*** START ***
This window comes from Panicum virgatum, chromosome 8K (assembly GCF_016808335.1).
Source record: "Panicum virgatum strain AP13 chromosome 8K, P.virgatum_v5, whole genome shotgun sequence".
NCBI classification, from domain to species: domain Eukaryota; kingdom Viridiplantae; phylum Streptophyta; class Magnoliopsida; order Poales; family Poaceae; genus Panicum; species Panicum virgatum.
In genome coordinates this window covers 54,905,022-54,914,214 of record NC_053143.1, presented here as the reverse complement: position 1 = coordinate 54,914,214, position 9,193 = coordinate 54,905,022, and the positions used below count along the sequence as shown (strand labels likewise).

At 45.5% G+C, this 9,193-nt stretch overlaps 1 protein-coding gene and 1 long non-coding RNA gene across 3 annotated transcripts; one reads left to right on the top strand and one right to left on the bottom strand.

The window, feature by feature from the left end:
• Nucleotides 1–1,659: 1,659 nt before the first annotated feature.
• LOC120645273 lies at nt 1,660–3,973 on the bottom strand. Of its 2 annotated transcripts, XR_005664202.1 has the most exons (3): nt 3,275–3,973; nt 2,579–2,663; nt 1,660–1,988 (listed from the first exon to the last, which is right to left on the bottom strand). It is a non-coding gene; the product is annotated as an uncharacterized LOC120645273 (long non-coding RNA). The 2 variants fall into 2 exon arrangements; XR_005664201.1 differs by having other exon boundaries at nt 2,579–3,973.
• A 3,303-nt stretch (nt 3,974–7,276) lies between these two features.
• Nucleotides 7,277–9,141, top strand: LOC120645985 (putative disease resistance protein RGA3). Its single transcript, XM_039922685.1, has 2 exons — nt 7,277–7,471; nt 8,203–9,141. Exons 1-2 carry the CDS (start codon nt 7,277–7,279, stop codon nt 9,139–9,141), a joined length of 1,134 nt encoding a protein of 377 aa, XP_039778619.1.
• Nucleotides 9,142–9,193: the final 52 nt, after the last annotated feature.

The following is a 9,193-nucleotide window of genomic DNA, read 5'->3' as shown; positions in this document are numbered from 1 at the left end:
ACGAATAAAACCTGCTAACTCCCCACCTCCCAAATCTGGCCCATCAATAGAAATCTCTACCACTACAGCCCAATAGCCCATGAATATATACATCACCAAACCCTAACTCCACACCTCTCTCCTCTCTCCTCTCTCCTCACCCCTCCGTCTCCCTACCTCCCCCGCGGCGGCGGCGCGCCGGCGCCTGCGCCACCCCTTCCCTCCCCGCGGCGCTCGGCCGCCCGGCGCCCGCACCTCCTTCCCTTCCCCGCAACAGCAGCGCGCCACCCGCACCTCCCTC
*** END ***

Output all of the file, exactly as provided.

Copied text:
This window comes from Panicum virgatum, chromosome 8K (assembly GCF_016808335.1).
Source record: "Panicum virgatum strain AP13 chromosome 8K, P.virgatum_v5, whole genome shotgun sequence".
NCBI classification, from domain to species: domain Eukaryota; kingdom Viridiplantae; phylum Streptophyta; class Magnoliopsida; order Poales; family Poaceae; genus Panicum; species Panicum virgatum.
In genome coordinates this window covers 54,905,022-54,914,214 of record NC_053143.1, presented here as the reverse complement: position 1 = coordinate 54,914,214, position 9,193 = coordinate 54,905,022, and the positions used below count along the sequence as shown (strand labels likewise).

At 45.5% G+C, this 9,193-nt stretch overlaps 1 protein-coding gene and 1 long non-coding RNA gene across 3 annotated transcripts; one reads left to right on the top strand and one right to left on the bottom strand.

The window, feature by feature from the left end:
• Nucleotides 1–1,659: 1,659 nt before the first annotated feature.
• LOC120645273 lies at nt 1,660–3,973 on the bottom strand. Of its 2 annotated transcripts, XR_005664202.1 has the most exons (3): nt 3,275–3,973; nt 2,579–2,663; nt 1,660–1,988 (listed from the first exon to the last, which is right to left on the bottom strand). It is a non-coding gene; the product is annotated as an uncharacterized LOC120645273 (long non-coding RNA). The 2 variants fall into 2 exon arrangements; XR_005664201.1 differs by having other exon boundaries at nt 2,579–3,973.
• A 3,303-nt stretch (nt 3,974–7,276) lies between these two features.
• Nucleotides 7,277–9,141, top strand: LOC120645985 (putative disease resistance protein RGA3). Its single transcript, XM_039922685.1, has 2 exons — nt 7,277–7,471; nt 8,203–9,141. Exons 1-2 carry the CDS (start codon nt 7,277–7,279, stop codon nt 9,139–9,141), a joined length of 1,134 nt encoding a protein of 377 aa, XP_039778619.1.
• Nucleotides 9,142–9,193: the final 52 nt, after the last annotated feature.

The following is a 9,193-nucleotide window of genomic DNA, read 5'->3' as shown; positions in this document are numbered from 1 at the left end:
ACGAATAAAACCTGCTAACTCCCCACCTCCCAAATCTGGCCCATCAATAGAAATCTCTACCACTACAGCCCAATAGCCCATGAATATATACATCACCAAACCCTAACTCCACACCTCTCTCCTCTCTCCTCTCTCCTCACCCCTCCGTCTCCCTACCTCCCCCGCGGCGGCGGCGCGCCGGCGCCTGCGCCACCCCTTCCCTCCCCGCGGCGCTCGGCCGCCCGGCGCCCGCACCTCCTTCCCTTCCCCGCAACAGCAGCGCGCCACCCGCACCTCCCTC